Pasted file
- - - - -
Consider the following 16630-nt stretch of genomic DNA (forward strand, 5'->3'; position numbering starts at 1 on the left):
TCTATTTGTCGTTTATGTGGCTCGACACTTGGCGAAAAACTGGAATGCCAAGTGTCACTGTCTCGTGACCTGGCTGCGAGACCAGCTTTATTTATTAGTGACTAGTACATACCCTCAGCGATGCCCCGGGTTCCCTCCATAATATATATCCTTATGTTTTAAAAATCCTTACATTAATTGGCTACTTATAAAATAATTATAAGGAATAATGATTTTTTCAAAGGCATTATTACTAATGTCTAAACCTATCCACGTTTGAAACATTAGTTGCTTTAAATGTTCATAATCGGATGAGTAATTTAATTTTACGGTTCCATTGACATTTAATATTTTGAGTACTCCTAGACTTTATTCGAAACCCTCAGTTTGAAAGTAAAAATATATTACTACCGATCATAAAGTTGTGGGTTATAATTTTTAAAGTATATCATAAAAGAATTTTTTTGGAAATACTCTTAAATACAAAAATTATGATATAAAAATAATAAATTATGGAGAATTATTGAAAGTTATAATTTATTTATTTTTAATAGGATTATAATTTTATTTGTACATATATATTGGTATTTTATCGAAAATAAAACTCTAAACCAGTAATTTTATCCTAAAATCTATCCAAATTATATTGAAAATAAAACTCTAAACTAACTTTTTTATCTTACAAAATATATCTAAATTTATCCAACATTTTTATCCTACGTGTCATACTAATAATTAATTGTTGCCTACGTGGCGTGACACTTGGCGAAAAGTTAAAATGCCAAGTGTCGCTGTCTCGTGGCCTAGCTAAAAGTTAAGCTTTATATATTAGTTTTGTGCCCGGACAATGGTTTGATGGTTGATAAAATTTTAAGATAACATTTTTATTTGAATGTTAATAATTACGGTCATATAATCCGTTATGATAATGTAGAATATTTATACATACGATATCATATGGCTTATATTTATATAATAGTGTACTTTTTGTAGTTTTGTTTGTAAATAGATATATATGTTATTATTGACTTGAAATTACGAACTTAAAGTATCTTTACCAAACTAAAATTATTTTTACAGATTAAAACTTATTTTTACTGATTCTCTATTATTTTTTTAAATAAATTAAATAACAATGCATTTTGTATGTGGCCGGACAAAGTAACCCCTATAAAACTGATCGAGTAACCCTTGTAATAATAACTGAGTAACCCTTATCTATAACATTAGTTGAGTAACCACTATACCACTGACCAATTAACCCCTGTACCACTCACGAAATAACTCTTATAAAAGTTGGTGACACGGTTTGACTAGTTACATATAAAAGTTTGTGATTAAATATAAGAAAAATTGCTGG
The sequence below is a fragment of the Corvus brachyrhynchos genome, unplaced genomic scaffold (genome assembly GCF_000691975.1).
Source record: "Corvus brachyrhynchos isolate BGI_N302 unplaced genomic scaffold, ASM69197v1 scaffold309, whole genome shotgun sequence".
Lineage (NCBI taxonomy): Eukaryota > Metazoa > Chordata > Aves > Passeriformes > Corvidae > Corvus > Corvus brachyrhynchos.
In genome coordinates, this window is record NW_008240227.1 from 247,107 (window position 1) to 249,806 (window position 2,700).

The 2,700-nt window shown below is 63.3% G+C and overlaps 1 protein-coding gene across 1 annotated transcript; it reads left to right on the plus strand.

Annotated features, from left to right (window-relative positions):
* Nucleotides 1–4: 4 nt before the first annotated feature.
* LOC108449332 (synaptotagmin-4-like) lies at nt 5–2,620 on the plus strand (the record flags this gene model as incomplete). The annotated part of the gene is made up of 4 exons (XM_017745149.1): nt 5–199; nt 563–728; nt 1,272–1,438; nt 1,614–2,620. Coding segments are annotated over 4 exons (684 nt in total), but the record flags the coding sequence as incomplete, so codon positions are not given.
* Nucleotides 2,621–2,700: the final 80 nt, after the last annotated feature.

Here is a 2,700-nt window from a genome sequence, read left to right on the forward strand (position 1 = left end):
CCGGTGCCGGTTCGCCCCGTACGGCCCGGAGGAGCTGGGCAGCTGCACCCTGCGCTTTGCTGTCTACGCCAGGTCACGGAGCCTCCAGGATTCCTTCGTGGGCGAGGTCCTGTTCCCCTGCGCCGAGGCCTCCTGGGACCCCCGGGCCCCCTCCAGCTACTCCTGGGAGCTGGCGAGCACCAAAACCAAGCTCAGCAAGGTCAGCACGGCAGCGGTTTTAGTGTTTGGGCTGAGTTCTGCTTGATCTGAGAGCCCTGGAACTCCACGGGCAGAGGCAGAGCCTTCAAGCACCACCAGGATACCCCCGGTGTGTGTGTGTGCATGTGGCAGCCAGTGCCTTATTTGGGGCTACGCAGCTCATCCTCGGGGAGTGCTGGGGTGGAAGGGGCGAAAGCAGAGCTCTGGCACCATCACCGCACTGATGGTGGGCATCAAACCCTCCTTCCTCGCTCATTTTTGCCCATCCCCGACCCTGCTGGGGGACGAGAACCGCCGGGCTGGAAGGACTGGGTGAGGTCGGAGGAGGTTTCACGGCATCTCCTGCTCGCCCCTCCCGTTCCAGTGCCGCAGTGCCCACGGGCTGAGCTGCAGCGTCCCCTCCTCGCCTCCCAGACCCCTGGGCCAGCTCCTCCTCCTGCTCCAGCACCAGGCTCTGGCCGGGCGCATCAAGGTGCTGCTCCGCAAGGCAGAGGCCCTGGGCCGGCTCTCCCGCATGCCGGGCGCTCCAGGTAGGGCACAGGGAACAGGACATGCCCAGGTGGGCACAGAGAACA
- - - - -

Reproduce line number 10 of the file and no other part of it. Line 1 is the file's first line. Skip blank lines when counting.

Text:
* LOC108449332 (synaptotagmin-4-like) lies at nt 5–2,620 on the plus strand (the record flags this gene model as incomplete). The annotated part of the gene is made up of 4 exons (XM_017745149.1): nt 5–199; nt 563–728; nt 1,272–1,438; nt 1,614–2,620. Coding segments are annotated over 4 exons (684 nt in total), but the record flags the coding sequence as incomplete, so codon positions are not given.